OKX To Turn Over $157 Million In Frozen FTX And Alameda Assets To Debtors

Crypto exchange OKX revealed on Thursday that it will be turning over approximately $157 million in frozen assets related to the failed exchange FTX and Alameda Research, in response to a motion filed today in the FTX bankruptcy proceedings.

The firm relayed that at the time of FTX implosion in November 2022, OKX “proactively initiated investigations to determine whether there had been any FTX-related transactions on its platform.” The exchange said it immediately froze the associated accounts and safeguarded the assets.

“OKX welcomes the motion and will continue to cooperate with the FTX debtors and law enforcement officials in the hope that these assets will eventually be returned to FTX users through the bankruptcy process,” said the firm in its statement.

Mike Burgersburg of Dirty Bubble Media, who first broke the FTX-Alameda issue, also revealed that out of the frozen assets OKX will be turning over, about $150 million of which was held in an account under a reportedly former FTX employee.

In a declaration, it was said that from the date that the said OKX account was opened through on or about November 10, 2022, it “was controlled and used by Alameda Research LLC and/or its subsidiaries.” He declared no interest in the assets and forfeited his claim.

The OKX turnover comes after FTX debtors reported that it will recover over $400 million in cash that former CEO Sam Bankman-Fried invested via Alameda Research into Bahamas-based hedge fund Modulo Capital back in 2022. According to a filing, Modulo will repay $404 million in cash and return $56 million worth of assets it held with FTX.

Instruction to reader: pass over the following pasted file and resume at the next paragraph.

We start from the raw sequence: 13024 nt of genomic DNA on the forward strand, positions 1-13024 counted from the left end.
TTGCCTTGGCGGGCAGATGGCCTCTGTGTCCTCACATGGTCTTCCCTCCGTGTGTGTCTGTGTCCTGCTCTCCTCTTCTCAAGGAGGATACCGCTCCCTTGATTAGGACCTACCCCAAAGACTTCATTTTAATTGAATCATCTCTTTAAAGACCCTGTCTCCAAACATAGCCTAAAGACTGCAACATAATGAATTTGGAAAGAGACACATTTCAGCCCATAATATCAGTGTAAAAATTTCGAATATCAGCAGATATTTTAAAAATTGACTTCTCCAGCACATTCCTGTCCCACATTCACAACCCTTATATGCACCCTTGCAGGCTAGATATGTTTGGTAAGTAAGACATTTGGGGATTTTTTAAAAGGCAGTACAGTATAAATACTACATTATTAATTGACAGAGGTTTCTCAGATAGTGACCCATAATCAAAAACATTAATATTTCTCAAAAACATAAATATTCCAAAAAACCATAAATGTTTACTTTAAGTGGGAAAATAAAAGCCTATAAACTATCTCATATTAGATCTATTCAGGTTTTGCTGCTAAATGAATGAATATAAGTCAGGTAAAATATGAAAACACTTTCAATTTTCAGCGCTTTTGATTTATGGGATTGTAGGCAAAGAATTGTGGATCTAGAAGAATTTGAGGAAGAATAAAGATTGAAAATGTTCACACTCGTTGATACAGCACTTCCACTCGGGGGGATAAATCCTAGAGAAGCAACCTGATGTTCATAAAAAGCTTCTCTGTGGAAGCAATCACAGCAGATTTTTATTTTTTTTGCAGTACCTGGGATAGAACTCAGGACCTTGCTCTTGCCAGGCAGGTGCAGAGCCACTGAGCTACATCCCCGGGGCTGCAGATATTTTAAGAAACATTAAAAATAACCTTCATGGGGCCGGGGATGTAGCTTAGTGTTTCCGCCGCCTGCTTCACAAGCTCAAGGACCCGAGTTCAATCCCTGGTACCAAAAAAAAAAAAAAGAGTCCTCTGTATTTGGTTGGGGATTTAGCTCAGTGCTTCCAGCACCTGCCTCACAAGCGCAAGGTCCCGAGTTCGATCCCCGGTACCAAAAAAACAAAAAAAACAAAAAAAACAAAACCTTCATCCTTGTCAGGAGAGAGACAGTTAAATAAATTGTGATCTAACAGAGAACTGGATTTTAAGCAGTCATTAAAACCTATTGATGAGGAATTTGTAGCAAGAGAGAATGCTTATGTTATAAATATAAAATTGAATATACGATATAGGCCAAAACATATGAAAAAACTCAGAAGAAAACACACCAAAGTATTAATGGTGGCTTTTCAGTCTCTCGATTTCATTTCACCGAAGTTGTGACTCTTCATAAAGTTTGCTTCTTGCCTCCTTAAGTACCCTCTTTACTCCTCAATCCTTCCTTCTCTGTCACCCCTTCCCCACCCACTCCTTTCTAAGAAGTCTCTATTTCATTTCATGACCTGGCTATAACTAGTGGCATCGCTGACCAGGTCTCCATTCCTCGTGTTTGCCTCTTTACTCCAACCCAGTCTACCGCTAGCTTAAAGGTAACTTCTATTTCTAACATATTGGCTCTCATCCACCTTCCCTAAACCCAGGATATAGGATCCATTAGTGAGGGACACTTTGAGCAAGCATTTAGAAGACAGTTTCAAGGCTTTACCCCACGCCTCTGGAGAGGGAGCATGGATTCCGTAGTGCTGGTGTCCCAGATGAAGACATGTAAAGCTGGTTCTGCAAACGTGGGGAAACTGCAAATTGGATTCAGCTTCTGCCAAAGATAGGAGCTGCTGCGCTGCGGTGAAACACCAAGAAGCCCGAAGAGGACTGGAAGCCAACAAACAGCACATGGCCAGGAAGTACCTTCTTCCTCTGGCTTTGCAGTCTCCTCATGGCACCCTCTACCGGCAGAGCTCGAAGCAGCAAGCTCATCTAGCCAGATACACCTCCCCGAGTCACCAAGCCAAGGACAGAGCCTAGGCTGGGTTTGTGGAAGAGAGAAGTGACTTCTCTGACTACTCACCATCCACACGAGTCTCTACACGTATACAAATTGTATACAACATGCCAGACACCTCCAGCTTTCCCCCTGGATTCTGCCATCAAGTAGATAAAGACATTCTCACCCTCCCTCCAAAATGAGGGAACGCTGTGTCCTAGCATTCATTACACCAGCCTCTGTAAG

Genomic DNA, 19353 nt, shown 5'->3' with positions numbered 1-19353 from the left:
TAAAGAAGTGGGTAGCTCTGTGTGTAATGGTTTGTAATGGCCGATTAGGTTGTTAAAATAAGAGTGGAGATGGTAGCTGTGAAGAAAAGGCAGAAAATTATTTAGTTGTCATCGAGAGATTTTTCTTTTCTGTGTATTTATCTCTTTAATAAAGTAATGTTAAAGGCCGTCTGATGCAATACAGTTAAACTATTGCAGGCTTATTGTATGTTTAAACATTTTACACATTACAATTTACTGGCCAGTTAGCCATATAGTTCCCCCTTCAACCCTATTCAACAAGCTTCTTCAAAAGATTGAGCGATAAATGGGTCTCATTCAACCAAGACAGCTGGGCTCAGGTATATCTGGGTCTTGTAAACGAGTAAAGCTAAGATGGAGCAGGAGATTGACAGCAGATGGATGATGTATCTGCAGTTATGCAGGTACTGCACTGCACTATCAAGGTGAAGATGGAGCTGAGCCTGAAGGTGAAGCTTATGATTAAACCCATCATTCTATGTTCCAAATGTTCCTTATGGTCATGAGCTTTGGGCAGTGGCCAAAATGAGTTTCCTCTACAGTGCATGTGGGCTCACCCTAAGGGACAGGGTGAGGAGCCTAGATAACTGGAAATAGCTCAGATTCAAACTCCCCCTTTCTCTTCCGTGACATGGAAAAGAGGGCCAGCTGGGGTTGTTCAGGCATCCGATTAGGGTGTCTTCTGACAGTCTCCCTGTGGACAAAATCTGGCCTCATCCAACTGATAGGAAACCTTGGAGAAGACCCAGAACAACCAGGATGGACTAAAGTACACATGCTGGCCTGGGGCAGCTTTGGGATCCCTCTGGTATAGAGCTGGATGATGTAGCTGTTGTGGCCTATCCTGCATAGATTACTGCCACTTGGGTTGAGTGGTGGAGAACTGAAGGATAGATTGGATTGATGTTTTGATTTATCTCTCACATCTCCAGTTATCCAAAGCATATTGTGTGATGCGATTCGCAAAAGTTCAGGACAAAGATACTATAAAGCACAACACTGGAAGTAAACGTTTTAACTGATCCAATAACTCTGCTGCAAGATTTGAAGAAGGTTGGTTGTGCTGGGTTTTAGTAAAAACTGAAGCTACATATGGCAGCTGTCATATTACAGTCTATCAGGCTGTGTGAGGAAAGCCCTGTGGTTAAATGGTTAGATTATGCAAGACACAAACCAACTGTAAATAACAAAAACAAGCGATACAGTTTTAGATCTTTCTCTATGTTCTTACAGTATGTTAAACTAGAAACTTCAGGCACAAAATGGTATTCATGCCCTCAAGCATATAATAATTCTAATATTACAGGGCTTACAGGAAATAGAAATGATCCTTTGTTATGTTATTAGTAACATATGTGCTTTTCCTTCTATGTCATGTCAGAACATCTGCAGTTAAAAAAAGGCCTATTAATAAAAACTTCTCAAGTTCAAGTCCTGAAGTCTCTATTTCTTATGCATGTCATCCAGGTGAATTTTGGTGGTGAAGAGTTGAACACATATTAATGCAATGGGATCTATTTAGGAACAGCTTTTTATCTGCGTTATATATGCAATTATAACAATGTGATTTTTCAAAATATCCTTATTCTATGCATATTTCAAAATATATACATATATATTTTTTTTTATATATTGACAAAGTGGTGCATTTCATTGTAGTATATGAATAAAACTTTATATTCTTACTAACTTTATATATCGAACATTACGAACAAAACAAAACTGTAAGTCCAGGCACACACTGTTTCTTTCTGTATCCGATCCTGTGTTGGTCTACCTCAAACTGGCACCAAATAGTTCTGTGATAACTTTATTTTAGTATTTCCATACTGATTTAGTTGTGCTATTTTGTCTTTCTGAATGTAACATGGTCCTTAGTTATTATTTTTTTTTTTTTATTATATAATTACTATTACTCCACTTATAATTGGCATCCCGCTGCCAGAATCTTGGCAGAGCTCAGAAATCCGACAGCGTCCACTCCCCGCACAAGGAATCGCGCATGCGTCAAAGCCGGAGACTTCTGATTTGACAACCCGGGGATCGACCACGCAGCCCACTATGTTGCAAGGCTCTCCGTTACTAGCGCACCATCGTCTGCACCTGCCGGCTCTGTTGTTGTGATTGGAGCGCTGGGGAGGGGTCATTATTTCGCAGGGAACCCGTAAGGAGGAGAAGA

Alameda Research transferred a total of $475 million to Modulo back in spring 2022, during when FTX was undergoing significant losses and teetering on the edge of bankruptcy, the court filings show. The latest agreement will recoup about 97% of those investments, which means Modulo will be left with about 1% in remaining assets.

Related to recovering assets for FTX debtors, Alameda Research also sued asset management Grayscale Investments earlier this month in an effort to unlock value in bitcoin trust.

Grayscale, according to the FTX debtors led by CEO John Ray III, is preventing shareholders in Grayscale’s Bitcoin and Ethereum Trusts from redeeming their shares and charging “exorbitant management fees,” which they claim is suppressing the value of the shares.

The plaintiff is seeking injunctive relief in a bid that it claims could “unlock $9 billion or more in value for trust shareholders” and “realize over a quarter billion dollars in asset value for the FTX debtors’ customers and creditors.” Alameda is also suing Grayscale’s owners, Digital Currency Group and Barry Silbert, as well as CEO Michael Sonnenshein.

FTX has a long way to go to recover the amount of assets it tallied earlier this year. In a presentation back in January to the members of and advisors to the Official Committee of Unsecured Creditors, the FTX debtors have identified only $1.6 billion of digital assets associated with FTX.com and only $181 million of digital assets associated with FTX US as of the petition date in November 2022.

Combining the located crypto assets of the international and US exchanges, the total balance of crypto assets come in at around $1.79 billion. The crypto assets balance located in FTX’s sister hedge fund Alameda Research totals $1.95 billion, making up a sum of around $3.5 billion in crypto assets.

Regulators have already sued Bankman-Fried for the crypto exchange’s collapse and a trial is set for October. While the founder has pled not guilty, his cohorts–Alameda CEO Caroline Ellison, former FTX CTO Zixiao (Gary) Wang, and former FTX’s director of engineering Nishad Singh–have all pled guilty to charges and are working with authorities to build the case.

Information for this briefing was found via the sources mentioned. The author has no securities or affiliations related to this organization. Not a recommendation to buy or sell. Always do additional research and consult a professional before purchasing a security. The author holds no licenses.

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